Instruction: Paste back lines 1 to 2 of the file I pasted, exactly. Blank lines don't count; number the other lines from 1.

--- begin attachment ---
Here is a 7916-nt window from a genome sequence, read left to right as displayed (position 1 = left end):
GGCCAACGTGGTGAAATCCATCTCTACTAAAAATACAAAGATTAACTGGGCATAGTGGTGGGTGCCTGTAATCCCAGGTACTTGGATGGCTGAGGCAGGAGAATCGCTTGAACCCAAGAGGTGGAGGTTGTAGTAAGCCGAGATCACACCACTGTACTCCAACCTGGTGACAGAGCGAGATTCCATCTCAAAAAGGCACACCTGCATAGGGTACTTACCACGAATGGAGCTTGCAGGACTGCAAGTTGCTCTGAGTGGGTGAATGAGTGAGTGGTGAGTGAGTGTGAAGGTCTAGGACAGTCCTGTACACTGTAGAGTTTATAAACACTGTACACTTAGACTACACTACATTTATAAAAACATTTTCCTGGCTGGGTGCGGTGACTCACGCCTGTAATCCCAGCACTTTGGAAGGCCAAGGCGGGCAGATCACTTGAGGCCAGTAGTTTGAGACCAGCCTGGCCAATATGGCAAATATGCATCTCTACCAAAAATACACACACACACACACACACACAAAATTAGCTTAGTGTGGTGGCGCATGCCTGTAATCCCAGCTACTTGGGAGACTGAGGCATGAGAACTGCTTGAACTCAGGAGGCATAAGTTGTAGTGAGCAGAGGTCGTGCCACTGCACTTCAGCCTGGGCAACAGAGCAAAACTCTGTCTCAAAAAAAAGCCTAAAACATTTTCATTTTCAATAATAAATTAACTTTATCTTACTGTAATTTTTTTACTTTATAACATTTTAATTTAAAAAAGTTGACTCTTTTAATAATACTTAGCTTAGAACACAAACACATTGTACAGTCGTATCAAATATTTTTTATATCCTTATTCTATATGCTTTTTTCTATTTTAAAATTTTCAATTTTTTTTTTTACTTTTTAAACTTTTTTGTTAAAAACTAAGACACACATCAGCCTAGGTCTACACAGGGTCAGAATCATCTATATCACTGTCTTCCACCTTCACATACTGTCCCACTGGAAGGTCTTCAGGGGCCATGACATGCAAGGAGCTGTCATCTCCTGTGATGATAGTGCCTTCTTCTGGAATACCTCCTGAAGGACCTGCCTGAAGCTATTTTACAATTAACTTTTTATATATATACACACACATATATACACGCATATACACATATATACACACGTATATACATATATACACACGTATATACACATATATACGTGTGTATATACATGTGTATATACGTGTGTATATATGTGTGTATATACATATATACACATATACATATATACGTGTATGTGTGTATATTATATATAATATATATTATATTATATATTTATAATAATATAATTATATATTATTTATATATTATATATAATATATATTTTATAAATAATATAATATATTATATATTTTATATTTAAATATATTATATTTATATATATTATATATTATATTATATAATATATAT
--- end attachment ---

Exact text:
Here is a 7916-nt window from a genome sequence, read left to right as displayed (position 1 = left end):
GGCCAACGTGGTGAAATCCATCTCTACTAAAAATACAAAGATTAACTGGGCATAGTGGTGGGTGCCTGTAATCCCAGGTACTTGGATGGCTGAGGCAGGAGAATCGCTTGAACCCAAGAGGTGGAGGTTGTAGTAAGCCGAGATCACACCACTGTACTCCAACCTGGTGACAGAGCGAGATTCCATCTCAAAAAGGCACACCTGCATAGGGTACTTACCACGAATGGAGCTTGCAGGACTGCAAGTTGCTCTGAGTGGGTGAATGAGTGAGTGGTGAGTGAGTGTGAAGGTCTAGGACAGTCCTGTACACTGTAGAGTTTATAAACACTGTACACTTAGACTACACTACATTTATAAAAACATTTTCCTGGCTGGGTGCGGTGACTCACGCCTGTAATCCCAGCACTTTGGAAGGCCAAGGCGGGCAGATCACTTGAGGCCAGTAGTTTGAGACCAGCCTGGCCAATATGGCAAATATGCATCTCTACCAAAAATACACACACACACACACACACACAAAATTAGCTTAGTGTGGTGGCGCATGCCTGTAATCCCAGCTACTTGGGAGACTGAGGCATGAGAACTGCTTGAACTCAGGAGGCATAAGTTGTAGTGAGCAGAGGTCGTGCCACTGCACTTCAGCCTGGGCAACAGAGCAAAACTCTGTCTCAAAAAAAAGCCTAAAACATTTTCATTTTCAATAATAAATTAACTTTATCTTACTGTAATTTTTTTACTTTATAACATTTTAATTTAAAAAAGTTGACTCTTTTAATAATACTTAGCTTAGAACACAAACACATTGTACAGTCGTATCAAATATTTTTTATATCCTTATTCTATATGCTTTTTTCTATTTTAAAATTTTCAATTTTTTTTTTTACTTTTTAAACTTTTTTGTTAAAAACTAAGACACACATCAGCCTAGGTCTACACAGGGTCAGAATCATCTATATCACTGTCTTCCACCTTCACATACTGTCCCACTGGAAGGTCTTCAGGGGCCATGACATGCAAGGAGCTGTCATCTCCTGTGATGATAGTGCCTTCTTCTGGAATACCTCCTGAAGGACCTGCCTGAAGCTATTTTACAATTAACTTTTTATATATATACACACACATATATACACGCATATACACATATATACACACGTATATACATATATACACACGTATATACACATATATACGTGTGTATATACATGTGTATATACGTGTGTATATATGTGTGTATATACATATATACACATATACATATATACGTGTATGTGTGTATATTATATATAATATATATTATATTATATATTTATAATAATATAATTATATATTATTTATATATTATATATAATATATATTTTATAAATAATATAATATATTATATATTTTATATTTAAATATATTATATTTATATATATTATATATTATATTATATAATATATAT